Toppings were scattered in such a way that, bite to bite, the chances of revisiting the same flavor profile were dim. Some bites were smoky with speck or sweet with caramelized onion, some charged with gorgonzola and others left vulnerable and dull without a sauce for cheese to cling to. My only gripe was with the mild under-salting, one of those fixable problems, and the scant amount of basil used. The latter is a common peeve of mine that has always left me raw, but I am a practicing adult and can cope.

Without an offering of Alto Adige wine by the glass, I plucked a glass of Frascati (Fontana Candida, Frascati DOC, 2011, $6 BTG), one of many DOCs from the Lazio region in central Italy (think: Rome). By itself, this dry white, consisting of minimally 70% Malvasia, balances aromas of juicy pear, lemon oils and yellow apple with a touch of slate minerality. It maintained crispness without sharp, elbowing acidity, making it pleasant even without the accompaniment of food (a quaffer, as Karen MacNeil would say). The pairing’s most surprising aspect was how the clean and fruity nature of the wine emphasized the smoky elements of the speck and brought out a nutmeg aroma in the sauce.

However successful, the in-house pairing did not made me forget about the Margharita DOC I had only become casually acquainted with before. With a twinge of hunger on a night to myself, I made the necessary phone call and took off into the night to witness its birth firsthand.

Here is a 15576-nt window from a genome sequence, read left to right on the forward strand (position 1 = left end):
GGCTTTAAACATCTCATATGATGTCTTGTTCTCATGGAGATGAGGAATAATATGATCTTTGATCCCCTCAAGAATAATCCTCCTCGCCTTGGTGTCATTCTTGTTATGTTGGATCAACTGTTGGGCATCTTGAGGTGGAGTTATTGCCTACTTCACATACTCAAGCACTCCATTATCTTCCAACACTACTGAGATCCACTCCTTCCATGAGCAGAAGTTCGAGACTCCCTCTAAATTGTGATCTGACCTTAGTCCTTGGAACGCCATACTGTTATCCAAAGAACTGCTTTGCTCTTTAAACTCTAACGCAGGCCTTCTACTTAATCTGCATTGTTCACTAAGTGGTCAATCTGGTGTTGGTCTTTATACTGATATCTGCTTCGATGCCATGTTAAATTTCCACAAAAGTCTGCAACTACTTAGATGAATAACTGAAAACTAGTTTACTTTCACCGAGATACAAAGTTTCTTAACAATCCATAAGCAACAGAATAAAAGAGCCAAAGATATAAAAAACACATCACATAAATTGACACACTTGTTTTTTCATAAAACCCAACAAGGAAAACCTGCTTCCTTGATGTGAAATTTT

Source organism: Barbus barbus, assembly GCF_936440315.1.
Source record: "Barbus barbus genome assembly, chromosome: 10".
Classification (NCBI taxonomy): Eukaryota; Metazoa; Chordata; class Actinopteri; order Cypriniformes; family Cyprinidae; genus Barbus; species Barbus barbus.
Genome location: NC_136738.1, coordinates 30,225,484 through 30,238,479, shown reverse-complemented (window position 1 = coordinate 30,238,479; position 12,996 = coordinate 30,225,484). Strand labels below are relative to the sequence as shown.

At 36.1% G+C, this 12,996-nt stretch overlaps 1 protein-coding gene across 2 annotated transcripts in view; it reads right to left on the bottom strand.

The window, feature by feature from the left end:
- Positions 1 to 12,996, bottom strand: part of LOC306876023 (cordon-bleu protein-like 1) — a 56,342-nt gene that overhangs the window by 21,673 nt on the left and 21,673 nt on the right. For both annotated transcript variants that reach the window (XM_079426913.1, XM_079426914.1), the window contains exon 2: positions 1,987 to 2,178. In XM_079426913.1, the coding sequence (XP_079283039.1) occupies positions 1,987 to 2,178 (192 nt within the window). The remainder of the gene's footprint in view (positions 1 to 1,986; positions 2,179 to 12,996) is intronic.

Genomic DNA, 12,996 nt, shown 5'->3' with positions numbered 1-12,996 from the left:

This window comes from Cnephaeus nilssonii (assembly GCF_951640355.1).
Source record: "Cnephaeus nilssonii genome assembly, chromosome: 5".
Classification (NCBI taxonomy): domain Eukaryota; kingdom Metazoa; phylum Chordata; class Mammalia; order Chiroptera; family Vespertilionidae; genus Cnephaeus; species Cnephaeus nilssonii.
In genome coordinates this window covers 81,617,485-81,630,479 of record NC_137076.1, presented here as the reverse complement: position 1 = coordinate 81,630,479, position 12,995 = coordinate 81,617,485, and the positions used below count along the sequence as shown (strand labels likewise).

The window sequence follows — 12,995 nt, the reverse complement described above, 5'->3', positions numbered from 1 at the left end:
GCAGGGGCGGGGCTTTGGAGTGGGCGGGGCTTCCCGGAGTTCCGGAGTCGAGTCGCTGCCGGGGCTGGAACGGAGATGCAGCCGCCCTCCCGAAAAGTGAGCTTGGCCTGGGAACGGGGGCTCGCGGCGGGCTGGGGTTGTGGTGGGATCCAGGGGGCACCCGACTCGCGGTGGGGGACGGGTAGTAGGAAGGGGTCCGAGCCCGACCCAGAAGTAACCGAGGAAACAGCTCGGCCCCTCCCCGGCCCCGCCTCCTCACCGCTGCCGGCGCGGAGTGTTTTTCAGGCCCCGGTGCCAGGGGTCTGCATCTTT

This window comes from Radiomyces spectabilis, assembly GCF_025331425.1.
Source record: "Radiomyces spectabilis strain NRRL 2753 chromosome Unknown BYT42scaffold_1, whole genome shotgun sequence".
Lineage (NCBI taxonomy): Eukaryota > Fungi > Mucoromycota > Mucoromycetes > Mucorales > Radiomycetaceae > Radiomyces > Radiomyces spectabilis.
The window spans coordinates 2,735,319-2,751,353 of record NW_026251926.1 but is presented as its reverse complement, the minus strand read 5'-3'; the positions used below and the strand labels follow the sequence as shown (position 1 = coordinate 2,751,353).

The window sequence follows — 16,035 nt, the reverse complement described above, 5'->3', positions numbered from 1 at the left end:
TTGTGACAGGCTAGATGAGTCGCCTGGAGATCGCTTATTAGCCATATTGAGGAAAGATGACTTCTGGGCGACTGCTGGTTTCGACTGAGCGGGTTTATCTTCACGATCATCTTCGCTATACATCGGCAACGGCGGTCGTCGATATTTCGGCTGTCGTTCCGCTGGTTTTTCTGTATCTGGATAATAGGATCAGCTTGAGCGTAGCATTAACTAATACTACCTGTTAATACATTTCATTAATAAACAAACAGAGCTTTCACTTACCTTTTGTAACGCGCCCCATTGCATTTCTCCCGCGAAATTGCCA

the belly of the beast

Calabria recommends eating their pie hot from the belly of the oven, but the setting, however romantic, isn’t conducive to a pretty picture (specifically with my crap camera phone). Or an off-list wine pairing sans corkage fee. Or an episode of Parks and Rec. Just trust that I drove home like a mad hatter to get this pizza party going.

double pairings for faster results!

For a double-punch pairing, two styles of Piedmonte wine sat waiting: a chardonnay from a classic Barolo producer (Ettore Germano, Langhe DOC, 2013, $21) scooped up from Village Vino and a lightly-chilled dolcetto (Pecchenino san Luigi, Dogliani DOCG, 2012, $13) from San Diego Wine Company. The chardonnay offered slight butteriness with a refreshing background of tart lemon and apple. The creamy bufala mozzarella amplified an already richly present wet stone quality. The dolcetto, despite the name (in Italian, “little sweet one”), was dry but deeply aromatic with tart fruit aromas of blackberry, plum and black cherry mixed up with a dry soil component. The plush tannins were emphasized in the presence of pizza, but the heat, ranking 13.5% abv, overwhelmed the quieter toppings. Although the two weren’t completely incompatible, they certainly didn’t make for a memorable pairing. While the chardonnay matched up well, a lighter style of dolcetto may be more suitable, such as with a DOC like d’Alba or d’Asti, where the minimum alcohol requirement is a half percent lower at 11.5%. Taken in a different direction, the charred underbelly of Neapolitan-style crust seems to want for a bolder, zestier wine to match the smokiness, such as a medium-bodied zinfandel (primitivo, even) or Northern Rhone syrah. And thus the adventure continues.

And if you’ve come this far, maybe you’re willing to go a little further.